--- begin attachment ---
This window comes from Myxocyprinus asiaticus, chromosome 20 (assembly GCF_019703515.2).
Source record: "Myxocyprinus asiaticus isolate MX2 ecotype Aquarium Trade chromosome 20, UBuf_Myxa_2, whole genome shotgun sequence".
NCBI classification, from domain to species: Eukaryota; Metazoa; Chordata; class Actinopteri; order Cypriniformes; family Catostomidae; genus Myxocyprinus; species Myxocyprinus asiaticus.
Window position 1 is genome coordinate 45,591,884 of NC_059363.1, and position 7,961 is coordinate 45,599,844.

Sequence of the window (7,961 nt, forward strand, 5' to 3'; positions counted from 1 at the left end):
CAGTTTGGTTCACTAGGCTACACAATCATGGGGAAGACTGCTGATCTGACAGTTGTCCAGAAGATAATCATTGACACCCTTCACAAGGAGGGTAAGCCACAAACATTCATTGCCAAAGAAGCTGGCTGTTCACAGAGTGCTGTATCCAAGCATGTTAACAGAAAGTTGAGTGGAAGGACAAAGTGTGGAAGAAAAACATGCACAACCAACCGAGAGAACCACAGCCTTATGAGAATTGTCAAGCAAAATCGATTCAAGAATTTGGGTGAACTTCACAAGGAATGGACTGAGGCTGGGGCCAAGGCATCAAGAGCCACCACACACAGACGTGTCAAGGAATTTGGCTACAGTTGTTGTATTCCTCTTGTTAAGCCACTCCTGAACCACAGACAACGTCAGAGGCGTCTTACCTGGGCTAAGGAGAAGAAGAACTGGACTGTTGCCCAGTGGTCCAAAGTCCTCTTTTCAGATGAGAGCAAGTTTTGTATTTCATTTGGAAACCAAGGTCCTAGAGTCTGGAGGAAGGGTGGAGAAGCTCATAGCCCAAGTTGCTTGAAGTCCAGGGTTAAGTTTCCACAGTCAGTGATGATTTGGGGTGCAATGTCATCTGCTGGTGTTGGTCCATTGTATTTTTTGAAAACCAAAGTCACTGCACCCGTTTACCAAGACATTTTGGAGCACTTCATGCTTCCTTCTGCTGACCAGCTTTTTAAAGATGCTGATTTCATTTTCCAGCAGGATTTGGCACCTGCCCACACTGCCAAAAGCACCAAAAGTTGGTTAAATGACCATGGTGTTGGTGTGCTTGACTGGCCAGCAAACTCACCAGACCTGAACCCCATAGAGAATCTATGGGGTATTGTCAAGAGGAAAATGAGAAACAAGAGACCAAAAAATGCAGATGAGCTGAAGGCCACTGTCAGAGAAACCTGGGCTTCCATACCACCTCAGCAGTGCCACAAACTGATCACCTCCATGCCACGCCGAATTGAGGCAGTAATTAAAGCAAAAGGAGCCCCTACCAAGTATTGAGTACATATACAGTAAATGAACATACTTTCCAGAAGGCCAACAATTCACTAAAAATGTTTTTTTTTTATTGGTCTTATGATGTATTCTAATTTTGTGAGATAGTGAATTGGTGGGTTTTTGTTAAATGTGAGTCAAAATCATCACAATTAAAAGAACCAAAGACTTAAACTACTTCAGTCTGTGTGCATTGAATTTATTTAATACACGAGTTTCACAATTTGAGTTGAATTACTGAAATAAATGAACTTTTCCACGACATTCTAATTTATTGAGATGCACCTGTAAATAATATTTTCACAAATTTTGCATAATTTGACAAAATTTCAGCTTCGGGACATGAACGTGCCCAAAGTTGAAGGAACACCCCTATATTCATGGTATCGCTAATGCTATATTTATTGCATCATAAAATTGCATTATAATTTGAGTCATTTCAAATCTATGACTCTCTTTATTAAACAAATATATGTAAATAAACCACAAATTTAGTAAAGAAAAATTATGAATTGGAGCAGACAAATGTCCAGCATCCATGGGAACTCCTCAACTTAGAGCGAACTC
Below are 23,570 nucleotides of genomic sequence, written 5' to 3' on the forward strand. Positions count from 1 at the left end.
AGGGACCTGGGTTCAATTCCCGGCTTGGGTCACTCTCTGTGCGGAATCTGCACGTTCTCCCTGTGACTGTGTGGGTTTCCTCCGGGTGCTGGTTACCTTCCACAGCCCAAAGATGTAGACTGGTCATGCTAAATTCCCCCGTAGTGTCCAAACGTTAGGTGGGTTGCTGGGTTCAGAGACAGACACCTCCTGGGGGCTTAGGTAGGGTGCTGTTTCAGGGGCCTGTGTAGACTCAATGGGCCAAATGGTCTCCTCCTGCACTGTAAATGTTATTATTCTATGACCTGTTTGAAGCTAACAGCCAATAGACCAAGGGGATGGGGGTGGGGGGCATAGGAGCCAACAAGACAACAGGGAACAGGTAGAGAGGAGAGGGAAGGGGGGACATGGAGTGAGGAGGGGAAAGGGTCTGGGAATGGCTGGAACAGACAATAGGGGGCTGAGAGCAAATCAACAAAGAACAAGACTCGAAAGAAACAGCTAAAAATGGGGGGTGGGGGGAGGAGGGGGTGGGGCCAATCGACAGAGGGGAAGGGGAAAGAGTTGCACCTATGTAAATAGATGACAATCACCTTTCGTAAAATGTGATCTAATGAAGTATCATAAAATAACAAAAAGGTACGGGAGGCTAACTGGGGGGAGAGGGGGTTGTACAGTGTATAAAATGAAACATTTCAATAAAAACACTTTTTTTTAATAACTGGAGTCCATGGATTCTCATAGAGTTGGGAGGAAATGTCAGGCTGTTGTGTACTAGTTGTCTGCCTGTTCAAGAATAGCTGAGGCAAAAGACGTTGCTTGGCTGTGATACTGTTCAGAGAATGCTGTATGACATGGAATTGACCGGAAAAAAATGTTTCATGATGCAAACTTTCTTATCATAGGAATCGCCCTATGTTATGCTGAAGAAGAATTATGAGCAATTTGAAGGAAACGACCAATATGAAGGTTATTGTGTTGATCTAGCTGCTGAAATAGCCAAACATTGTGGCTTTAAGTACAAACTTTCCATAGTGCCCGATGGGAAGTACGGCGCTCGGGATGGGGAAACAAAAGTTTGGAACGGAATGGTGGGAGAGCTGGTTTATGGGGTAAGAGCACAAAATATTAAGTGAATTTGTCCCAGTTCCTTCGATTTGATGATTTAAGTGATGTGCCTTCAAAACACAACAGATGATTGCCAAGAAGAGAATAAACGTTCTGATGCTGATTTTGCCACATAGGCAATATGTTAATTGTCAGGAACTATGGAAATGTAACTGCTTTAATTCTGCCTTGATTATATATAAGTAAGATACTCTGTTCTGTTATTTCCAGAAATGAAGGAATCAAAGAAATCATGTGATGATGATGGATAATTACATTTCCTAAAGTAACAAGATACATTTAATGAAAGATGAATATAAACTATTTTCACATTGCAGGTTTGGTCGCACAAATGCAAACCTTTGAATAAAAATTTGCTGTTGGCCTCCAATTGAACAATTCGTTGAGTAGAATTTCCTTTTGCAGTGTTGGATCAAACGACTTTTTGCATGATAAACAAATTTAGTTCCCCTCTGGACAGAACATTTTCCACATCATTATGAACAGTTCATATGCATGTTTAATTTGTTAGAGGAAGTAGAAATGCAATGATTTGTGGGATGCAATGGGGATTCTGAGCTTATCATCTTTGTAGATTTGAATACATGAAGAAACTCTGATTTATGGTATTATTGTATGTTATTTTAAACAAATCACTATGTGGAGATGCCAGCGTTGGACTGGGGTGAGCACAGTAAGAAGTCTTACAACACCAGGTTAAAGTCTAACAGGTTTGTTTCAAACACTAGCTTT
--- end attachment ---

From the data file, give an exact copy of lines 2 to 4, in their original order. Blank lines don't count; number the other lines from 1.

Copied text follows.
Source record: "Myxocyprinus asiaticus isolate MX2 ecotype Aquarium Trade chromosome 20, UBuf_Myxa_2, whole genome shotgun sequence".
NCBI classification, from domain to species: Eukaryota; Metazoa; Chordata; class Actinopteri; order Cypriniformes; family Catostomidae; genus Myxocyprinus; species Myxocyprinus asiaticus.
Window position 1 is genome coordinate 45,591,884 of NC_059363.1, and position 7,961 is coordinate 45,599,844.